Wren 300, a city full of people

Thomas Strong of St Vedast

Thomas Strong




St Vedast

Researched by Alessandra Brogioli

Thomas Strong inherited the family business in 1662 after the death of his father Valentine, a quarry owner from Taynton in Oxfordshire. By 1667 Thomas was already sending great quantities of stone to London and when, after the Great Fire, he moved to there at the age of thirty- five he took several masons with him.

Masons at work by Jan Gillisz. van Vliet, 1635 - Rijksmuseum

Thomas spent his first five years in London working on the rebuilding of private houses and livery companies ’halls. On 8 September 1670 he became a freeman of the Masons ’Company of London and paid a fee to become a freeman of the City of London by redemption. On 30 October 1671 he was clothed in the Company’s livery. Joining the Masons ’company allowed Thomas to bind his brother John as his apprentice on 2 January 1672.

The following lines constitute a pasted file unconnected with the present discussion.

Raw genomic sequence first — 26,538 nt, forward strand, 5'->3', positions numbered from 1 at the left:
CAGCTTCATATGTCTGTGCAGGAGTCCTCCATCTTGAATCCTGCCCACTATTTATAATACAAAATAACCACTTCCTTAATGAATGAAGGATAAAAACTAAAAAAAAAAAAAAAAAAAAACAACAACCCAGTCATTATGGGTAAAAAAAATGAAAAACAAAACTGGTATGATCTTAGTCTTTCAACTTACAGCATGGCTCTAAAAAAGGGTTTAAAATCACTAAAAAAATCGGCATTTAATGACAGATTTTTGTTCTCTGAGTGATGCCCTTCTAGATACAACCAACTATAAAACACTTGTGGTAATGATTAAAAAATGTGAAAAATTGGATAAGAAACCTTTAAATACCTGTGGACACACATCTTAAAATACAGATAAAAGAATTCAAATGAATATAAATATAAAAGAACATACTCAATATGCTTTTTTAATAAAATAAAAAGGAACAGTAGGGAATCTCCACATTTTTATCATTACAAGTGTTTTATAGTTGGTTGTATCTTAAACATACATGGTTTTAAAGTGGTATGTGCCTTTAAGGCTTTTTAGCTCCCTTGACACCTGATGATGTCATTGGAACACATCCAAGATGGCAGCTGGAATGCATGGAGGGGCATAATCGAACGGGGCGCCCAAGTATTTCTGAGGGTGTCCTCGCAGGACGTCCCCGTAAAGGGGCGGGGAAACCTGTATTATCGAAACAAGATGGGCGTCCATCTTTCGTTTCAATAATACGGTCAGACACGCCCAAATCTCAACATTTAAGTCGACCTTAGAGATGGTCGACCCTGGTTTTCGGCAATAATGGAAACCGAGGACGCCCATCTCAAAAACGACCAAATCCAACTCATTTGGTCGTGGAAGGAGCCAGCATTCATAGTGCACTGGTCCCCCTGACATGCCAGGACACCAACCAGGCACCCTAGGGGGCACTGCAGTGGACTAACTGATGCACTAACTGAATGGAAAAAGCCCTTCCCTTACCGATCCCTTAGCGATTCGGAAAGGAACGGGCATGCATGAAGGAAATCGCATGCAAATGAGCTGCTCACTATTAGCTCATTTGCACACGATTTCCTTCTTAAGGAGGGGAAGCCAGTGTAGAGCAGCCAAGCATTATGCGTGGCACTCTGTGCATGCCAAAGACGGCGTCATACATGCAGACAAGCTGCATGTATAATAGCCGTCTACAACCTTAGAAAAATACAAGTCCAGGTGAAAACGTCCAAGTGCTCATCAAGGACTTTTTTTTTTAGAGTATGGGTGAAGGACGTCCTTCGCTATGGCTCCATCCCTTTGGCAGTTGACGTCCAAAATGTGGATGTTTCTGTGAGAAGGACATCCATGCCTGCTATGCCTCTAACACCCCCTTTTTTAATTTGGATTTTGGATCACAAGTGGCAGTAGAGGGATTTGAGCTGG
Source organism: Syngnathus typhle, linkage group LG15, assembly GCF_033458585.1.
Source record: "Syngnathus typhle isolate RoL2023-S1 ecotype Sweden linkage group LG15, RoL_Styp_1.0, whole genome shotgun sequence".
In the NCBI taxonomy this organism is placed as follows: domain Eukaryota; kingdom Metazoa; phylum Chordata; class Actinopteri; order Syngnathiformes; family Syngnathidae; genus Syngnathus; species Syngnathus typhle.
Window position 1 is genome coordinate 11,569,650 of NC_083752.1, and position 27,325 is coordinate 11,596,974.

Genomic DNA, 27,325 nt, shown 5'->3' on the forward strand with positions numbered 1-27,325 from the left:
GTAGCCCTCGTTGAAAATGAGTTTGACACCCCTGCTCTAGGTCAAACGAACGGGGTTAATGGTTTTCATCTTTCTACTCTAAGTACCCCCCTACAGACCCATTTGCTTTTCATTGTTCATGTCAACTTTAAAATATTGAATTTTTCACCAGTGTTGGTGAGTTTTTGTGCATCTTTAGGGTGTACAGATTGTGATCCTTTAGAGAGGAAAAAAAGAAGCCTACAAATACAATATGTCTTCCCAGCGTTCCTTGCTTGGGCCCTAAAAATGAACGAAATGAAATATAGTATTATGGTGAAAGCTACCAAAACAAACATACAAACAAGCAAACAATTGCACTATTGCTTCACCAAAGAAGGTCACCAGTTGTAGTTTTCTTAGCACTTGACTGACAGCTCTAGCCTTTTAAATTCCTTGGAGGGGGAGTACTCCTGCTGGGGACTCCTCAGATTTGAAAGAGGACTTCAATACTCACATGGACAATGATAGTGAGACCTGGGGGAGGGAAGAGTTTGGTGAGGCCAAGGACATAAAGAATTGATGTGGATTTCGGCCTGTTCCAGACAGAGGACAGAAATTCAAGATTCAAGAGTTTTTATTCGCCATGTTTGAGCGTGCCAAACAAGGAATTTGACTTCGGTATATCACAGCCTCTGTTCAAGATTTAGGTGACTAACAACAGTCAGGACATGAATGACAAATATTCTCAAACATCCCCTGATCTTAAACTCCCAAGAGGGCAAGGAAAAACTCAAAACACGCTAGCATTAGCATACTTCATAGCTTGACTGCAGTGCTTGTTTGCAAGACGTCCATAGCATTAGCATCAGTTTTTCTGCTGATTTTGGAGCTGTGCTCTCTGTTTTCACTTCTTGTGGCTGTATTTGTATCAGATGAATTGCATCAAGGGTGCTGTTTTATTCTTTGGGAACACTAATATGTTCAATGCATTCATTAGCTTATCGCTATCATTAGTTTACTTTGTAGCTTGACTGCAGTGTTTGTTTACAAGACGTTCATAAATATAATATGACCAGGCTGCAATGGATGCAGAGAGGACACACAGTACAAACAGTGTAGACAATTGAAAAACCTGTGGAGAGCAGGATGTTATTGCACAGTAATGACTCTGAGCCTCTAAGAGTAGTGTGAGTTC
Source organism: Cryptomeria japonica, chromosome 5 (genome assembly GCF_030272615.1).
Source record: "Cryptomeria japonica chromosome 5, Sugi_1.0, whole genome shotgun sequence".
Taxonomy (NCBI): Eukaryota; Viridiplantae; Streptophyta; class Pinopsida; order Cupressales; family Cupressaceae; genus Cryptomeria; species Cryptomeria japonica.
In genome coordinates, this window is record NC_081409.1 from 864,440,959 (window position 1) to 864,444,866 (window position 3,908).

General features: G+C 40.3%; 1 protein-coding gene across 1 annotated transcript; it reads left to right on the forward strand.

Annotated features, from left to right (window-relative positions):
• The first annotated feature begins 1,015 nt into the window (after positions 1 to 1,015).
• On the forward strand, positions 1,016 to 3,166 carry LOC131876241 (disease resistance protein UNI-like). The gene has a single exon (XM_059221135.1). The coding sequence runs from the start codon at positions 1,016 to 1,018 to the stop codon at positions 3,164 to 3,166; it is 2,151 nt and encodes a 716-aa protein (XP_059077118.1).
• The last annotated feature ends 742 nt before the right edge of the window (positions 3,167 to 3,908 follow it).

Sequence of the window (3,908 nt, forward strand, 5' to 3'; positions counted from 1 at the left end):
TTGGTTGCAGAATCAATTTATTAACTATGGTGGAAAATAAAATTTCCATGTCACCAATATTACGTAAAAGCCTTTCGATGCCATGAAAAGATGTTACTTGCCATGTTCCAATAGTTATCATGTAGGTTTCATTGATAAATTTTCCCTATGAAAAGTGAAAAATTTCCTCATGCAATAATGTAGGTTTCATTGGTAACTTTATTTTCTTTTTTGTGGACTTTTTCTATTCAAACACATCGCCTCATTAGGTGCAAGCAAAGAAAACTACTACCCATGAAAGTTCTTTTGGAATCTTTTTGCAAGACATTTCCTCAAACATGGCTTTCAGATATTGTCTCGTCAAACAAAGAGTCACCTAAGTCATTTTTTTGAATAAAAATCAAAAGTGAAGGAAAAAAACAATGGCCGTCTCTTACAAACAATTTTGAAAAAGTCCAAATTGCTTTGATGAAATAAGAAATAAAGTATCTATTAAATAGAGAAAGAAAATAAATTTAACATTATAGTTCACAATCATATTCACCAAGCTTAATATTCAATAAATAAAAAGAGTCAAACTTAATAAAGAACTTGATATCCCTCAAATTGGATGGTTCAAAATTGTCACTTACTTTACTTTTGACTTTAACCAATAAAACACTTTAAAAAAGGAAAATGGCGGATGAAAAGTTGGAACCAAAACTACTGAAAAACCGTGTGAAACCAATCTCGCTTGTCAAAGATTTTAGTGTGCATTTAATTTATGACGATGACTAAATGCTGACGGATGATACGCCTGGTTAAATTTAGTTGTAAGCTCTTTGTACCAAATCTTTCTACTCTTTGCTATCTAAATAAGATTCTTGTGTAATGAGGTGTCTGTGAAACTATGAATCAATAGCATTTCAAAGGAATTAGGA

He made his fortune thanks to several contracts, and was lead contractor at some of the Wren churches in London. On 21 June 1675 Thomas laid the foundation stone for St Paul’s Cathedral. He died unmarried and left everything to his brother Edward Strong Senior.


Local churches were the focal point of sixteenth-century City life. Weekly worship and all the milestones of parishioners’ lives took place here: christenings, marriages and funerals. Many churches were lost in the Great Fire.

Read the stories of four that either survived or succumbed to the flames, and how they reemerged from the ruins.

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